10 January 2017

Legal advice: privilege - Royal Bank of Scotland (RBS) rights issue litigation

This case was not in substance about employment law, but it highlights a difficulty that any HR professional could encounter. It confirms that when lawyers are providing legal advice to a client on an internal investigation, the range of documents that is 'privileged' that is, immune from disclosure if there is subsequent litigation, is more limited than is often realised.

In long-running litigation concerning a rights issue of shares in RBS in 2008, RBS claimed privilege in relation to records of interviews conducted by or on behalf of RBS with employees and ex-employees as part of the bank's investigations. The High Court held that the records were not covered by legal advice privilege, applying the 2003 decision in Three Rivers District Council and others v The Governor & Company of the Bank of England. It confirmed that legal advice privilege is strictly confined to communications between a lawyer and his client for the purpose of giving or receiving legal advice. The 'client' for these purposes is a limited category of individuals consisting only of those authorised by the organisation to seek and receive legal advice. Hence records of interviews with employees and former employees carried out by RBS's solicitors were not privileged. The interviewees had been authorised to provide information for the purpose of obtaining legal advice, but they could not be treated as the client.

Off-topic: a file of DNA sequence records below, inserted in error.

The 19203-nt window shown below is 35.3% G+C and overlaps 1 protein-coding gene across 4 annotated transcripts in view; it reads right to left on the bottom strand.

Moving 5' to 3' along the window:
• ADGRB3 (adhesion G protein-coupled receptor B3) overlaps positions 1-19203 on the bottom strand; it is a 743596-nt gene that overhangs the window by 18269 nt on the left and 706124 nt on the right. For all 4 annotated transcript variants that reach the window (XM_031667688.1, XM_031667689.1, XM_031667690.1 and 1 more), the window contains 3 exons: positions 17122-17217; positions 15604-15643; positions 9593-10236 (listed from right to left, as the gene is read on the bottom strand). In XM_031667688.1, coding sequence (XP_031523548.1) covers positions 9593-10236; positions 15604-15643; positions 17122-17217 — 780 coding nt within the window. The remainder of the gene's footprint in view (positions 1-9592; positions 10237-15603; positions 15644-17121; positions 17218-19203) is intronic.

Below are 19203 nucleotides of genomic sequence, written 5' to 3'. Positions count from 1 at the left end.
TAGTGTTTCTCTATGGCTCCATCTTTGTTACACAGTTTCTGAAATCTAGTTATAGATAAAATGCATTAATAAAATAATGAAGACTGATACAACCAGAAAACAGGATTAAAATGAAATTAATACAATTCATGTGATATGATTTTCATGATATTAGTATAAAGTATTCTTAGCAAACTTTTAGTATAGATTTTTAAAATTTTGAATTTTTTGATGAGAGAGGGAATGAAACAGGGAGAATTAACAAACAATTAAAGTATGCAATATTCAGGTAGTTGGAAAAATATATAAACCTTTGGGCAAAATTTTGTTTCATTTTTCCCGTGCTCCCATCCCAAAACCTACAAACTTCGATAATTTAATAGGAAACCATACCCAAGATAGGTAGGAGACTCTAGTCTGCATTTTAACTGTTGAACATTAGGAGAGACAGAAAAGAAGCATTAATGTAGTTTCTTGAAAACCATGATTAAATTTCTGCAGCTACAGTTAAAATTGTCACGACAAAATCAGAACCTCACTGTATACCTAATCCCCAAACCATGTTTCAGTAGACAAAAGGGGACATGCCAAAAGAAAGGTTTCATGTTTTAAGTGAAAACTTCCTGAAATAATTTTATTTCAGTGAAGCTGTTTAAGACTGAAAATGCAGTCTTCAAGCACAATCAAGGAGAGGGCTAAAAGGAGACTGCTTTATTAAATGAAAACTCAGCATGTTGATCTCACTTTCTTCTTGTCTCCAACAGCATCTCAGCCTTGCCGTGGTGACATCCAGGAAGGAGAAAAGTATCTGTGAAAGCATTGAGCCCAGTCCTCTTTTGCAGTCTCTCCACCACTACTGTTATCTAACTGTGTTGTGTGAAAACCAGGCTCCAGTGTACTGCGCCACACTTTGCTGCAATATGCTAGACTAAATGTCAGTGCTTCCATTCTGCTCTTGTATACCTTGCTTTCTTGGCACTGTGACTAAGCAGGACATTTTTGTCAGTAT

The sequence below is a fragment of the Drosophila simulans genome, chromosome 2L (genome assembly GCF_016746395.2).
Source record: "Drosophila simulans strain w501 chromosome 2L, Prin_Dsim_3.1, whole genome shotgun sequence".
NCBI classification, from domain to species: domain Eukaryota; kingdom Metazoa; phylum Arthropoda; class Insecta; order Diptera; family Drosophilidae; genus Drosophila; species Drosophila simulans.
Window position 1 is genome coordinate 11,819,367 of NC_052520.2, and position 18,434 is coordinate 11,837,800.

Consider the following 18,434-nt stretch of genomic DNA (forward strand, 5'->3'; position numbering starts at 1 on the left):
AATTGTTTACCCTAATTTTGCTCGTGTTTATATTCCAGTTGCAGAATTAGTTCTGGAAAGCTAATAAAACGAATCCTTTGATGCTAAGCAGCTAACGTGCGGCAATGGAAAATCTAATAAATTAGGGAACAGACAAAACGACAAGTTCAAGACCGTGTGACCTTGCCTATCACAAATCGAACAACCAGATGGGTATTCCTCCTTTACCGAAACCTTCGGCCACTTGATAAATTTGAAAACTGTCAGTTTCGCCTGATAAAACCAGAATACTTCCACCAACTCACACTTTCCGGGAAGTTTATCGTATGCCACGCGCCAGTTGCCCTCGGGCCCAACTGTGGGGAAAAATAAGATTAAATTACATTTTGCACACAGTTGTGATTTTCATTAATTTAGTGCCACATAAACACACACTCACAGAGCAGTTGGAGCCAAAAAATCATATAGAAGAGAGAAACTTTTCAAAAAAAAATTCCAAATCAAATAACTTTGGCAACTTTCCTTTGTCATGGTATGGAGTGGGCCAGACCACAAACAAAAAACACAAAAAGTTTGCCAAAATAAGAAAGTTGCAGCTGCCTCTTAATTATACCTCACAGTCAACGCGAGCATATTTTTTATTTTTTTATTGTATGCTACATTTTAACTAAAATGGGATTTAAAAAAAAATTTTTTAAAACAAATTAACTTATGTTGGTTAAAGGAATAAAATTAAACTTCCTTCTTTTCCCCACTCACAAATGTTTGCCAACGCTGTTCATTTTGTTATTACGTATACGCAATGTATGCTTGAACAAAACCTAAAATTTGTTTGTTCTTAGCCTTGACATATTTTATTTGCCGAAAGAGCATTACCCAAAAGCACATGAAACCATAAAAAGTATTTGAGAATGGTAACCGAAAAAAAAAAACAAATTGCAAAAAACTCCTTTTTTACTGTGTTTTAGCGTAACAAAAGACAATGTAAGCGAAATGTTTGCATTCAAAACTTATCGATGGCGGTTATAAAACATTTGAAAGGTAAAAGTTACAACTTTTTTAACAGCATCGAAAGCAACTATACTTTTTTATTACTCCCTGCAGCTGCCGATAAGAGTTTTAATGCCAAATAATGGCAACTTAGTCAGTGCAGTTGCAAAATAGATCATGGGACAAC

The Court also refused to treat the interview notes as working papers of the lawyers, which could have been another route to obtaining the protection of privilege. 


The Three Rivers case continues to pose difficulties for organisations that are undertaking internal investigations, particularly where there is a background of regulatory intervention, so that it is not clear that any actual litigation will follow (where litigation is in contemplation privilege has a wider scope). In the employment field, grievance or whistleblowing investigations are sometimes undertaken with the assistance of the organisation's lawyers and where this is done care must be taken to identify the 'client' at the outset. This will be limited to senior employees who are authorised to engage and instruct the lawyers. If interviews need to be conducted outside this group, notes and materials should be prepared in light of the possibility that they may need to be disclosed to a court in the future.


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